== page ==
[Tumours in newborns and infants up to three months of life. One institution experience].

Med Wieku Rozwoj 2006 Jul-Sep;10(3 Pt 1):711-23

Klinika Onkologii, Instytut Pomnik Centrum Zdrowia Dziecka, Al. Dzieci Polskich 20, 04-730 Warszawa, Poland.

Introduction: Newborns and infants up to three months of life are a specific group of population in paediatric oncology due to immaturity of tissues and organs and rarity of neoplastic diseases in this group of patients (pts). There are no strict therapeutic procedures established for these children. THE AIM of our study was to examine distribution of tumours in newborns and infants up to 3 months of age treated in our institution and to present our own experience in the treatment of these patients.

Material And Methods: Medical records of 71 pts (37 boys and 34 girls) treated from 1996 to 2004 were reviewed. Distribution of tumour types in newborns and babies from 1 to 3 months of age was analyzed separately. Due to similar growth pattern, response to treatment and it's side effects in newborns and small infants, treatment results were evaluated for the whole group.

Results: there were 50 newborns. The most common diagnosis in this group was germ cell tumours (GCT) which constituted 60% of all tumours, amongst them 52% were mature teratomas (MT). The second most common was neuroblastoma (NBL) 22%. There were also 3 cases of soft tissue sarcomas (STS), 2 central nervous system tumours (CNS), 2 retinoblastoma (RB), 2 hepatoblastoma (HB). In the group of 21 babies aged 1-3 months NBL was the commonest (37%) followed by RB, CNS tumours (14% of each) HB and MT (10% of each) and Wilms tumour (WT) and immature teratoma (IT) each 5%. Surgery alone was performed in 48 pts. It concerned pts with MT--28, IT--3 pts, yolk sac tumour (YST)--1 pt and malignant tumours (stage I and II): 8-NBL, 2-CNS tumours, 2 STS, 3-HB, 1-WT. Forty two pts from this group are alive. Six pts died: 2 from surgical complications, 1 from sepsis, 1 of congenital heart defect and 1 from unknown reason at the age of 18 months. It was a patient with severe infantile cerebral palsy. One pt died of disease--relapse of yolk sac tumour, 2 years 4 months after surgery of MT. Eleven pts underwent combined treatment of chemotherapy and surgery: 5 with stage III and IV NBL, 6 with other tumours. One pt with STS at the age of 1 yr 6 months was the tumour bed irradiated after surgery for microscopic tumour residual. Four pts are alive, 4 with NBL and 5 with other tumours. Two pts died from disease: one with NBL and one with IT. Chemotherapy alone was administered to 7 pts in whom local advancement of disease enabled surgery and to pts with RBL. Three out of 7 pts are alive all with RBL. Four pts died: 3 from disease, 1 from infectious complications. Four pts with NBL (2 stage IV and 2 stage IVS) were treated with irradiation to the liver only. Two pts (st. IV) died and 2 (st. IVS) pts are alive. One pt relapsed at age of 2 yrs 3 mths, probably at the primary site which was not visualized at primary diagnosis. One pt, critically ill, died before any treatment. Fifty six out of 70 pts (80%) are alive with a follow up from 1 year to 9 yrs 11 months (median- 4 yrs 4 months). Fourteen pts died (20%), 8 from disease and 6 of other reasons.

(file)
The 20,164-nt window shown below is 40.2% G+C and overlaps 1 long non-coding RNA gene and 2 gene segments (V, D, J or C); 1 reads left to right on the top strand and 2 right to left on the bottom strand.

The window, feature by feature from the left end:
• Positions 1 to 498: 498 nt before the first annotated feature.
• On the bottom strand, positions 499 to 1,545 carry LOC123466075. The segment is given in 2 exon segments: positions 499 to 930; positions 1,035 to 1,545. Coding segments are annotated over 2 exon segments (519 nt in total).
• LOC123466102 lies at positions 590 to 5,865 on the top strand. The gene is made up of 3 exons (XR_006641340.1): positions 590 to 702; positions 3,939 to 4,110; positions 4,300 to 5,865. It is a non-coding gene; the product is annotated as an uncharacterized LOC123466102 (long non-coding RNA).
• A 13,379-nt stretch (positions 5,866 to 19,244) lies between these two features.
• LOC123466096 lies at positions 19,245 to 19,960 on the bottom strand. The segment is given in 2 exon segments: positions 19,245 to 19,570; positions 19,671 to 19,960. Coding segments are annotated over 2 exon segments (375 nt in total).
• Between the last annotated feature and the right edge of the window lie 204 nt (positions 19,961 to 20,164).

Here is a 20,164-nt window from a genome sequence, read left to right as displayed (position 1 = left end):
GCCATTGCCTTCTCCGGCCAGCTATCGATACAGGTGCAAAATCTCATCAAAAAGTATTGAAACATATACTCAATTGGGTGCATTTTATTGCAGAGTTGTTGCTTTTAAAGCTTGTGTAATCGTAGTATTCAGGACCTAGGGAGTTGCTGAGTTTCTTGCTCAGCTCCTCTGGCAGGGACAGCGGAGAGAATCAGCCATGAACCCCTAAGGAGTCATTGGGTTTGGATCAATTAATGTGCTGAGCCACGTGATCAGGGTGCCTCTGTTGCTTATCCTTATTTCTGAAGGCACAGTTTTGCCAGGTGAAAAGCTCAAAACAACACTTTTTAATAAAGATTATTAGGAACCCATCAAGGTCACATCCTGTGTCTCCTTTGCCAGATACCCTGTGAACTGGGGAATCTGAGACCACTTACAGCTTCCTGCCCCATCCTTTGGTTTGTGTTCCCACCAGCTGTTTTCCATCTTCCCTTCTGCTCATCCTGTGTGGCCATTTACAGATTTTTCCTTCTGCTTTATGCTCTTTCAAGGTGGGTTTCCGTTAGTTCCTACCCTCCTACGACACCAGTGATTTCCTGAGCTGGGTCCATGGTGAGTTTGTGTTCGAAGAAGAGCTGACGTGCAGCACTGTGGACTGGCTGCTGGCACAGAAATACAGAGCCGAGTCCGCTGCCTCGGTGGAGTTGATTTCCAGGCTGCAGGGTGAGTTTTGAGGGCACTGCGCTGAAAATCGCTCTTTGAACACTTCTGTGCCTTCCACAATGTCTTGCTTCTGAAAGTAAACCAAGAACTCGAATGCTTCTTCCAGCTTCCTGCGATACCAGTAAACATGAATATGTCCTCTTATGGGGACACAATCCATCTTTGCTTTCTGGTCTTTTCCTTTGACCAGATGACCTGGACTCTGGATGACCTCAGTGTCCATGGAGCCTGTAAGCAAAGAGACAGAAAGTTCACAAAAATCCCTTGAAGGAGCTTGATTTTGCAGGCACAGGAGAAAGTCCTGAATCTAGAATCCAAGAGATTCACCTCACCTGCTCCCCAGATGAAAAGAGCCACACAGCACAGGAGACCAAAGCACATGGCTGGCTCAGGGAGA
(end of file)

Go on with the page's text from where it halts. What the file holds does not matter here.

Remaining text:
Conclusions: 1. GCT and neuroblastoma are the most common tumours in newborns and infants up to 3 months of age. 2. Newborns and small infants with advanced neoplastic disease, similarly to older children can be cured with chemotherapy. 3. Individual approach is warranted in newborns and small infants and treatment should be carried out in specialized centres. 4. All patients who completed treatment of any tumour type should be followed up by a pediatric oncologist.

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May 2007
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